The one question remaining is the autofocus system, where the D6 is famously excellent and the Z9 is largely untested. But the Z9 does show a lot of promise in this area. Nikon has been steadily improving their mirrorless autofocus over the years, and they claim the Z9 has their best AF performance yet.
Take a look at the Z9’s focus tracking shown by Nikon in this (admittedly overpositive and dramatic) advertisement:
If the real-world performance is anything like that, the Z9 will have no trouble competing with the D6 in focus performance and may be an improvement over it.
Overall, the Z9’s features exceed those of the D6, as expected for a high-end mirrorless camera released more than two years after the DSLR. The magnitude of improvement is impressive, though – certainly a bigger jump than from the Nikon D5 to Nikon D6 – and should be encouraging to anyone who has high hopes for Nikon’s next steps in mirrorless.
My recommendation is to get the Z9, not the D6.
Usually in my comparison articles, I equivocate a bit and talk about how both options are good cameras – and while that’s true in this case too, the Z9 is the way to go if you’re buying one of these cameras new today. It’s $1000 less expensive, it has better features, and mirrorless is clearly Nikon’s future.
Photographers with an extensive set of F-mount supertelephoto lenses may cry foul at those sorts of statements, but even then, I’d recommend the Z9 over the D6. Supertelephotos are some of the lenses that work the best with the Nikon FTZ adapter, even for fast autofocus tracking. And you can always sell them to fund the upcoming Z 400mm f/2.8 if you prefer to eschew the adapter.
What about if you already have the D6, or a slightly earlier model like the Nikon D5? Is it worth selling it to switch to the Z9?
My answer is still yes. If you’re the type of photographer who’s currently using a D6, you’ve already made the decision to pay extra to be at the peak of today’s camera technology, probably because it’s important for your business. You’ll lose some money when you sell the D6, but the Z9’s benefits are worth paying for. You’ll very likely come out ahead in the end.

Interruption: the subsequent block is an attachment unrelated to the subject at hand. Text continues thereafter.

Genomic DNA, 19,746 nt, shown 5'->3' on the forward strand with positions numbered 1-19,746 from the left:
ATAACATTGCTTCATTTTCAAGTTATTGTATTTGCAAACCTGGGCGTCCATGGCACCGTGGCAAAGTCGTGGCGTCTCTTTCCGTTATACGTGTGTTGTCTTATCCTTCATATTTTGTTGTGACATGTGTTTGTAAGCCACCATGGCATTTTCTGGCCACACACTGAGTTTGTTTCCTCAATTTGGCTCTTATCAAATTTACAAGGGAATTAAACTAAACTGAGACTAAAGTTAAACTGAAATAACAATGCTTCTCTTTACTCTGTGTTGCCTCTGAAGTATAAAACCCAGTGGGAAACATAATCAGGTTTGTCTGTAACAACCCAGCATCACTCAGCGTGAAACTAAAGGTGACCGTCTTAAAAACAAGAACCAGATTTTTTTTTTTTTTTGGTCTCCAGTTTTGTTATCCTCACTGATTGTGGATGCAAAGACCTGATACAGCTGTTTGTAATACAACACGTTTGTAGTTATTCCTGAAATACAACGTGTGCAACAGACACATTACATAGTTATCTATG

I should, however, mention that it may still be worth getting the D6 if you’re buying used and find a great price. The issue is, at the time that I’m publishing this article, the D6 is selling used for more than $5000, at which point the Z9 simply makes more sense. Used prices may drop on the D6 now that the Z9 is announced, but at least for now, the winner is clear.
Finally, my recommendation for sports and wildlife photographers on a tight budget is to get an older generation workhorse like the Nikon D4 or D4s, which sell for excellent prices used (as in, under $1500). But photographers who aren’t on a budget – and therefore are considering the D6 vs Z9 in the first place – have an easy answer. Unless you’re opposed to mirrorless cameras no matter what (at which point, good luck, because nearly the whole camera market is going to be mirrorless before long) the Z9 is superior to the D6.
You can purchase either camera through the links below:
In principle, I started with Nikon for a long time with a Nikon F5, then switched to a Nikon D70,D80,D200,D300,D3,D3x,D3s,D4,D4s,D5, Nikon Z6,Nikon Z6 II, Nikon Z II, Nikon Z9 and now a Nikon D6. What can I say, I can’t cope with this mirrorless technology, the EV viewfinder is nothing for me! It may be that the Z9 is a technological miracle, but I want to take photos and not make videos. The Nikon d6 is the best Nikon camera I’ve ever held in my hand so far. Autofocus is a dream, image quality at the highest level does not have to hide from the Nikon Z9. A battery charge sometimes lasts up to 8000 pictures. No AI dependency confusing a tattooed face with facial recognition, I don’t have to wait for a new firmware update to come out for anything to work. The Nikon D6 process works 100%… The pictures in jpeg are so good that you don’t have to rework anything! Do you want to take pictures or play?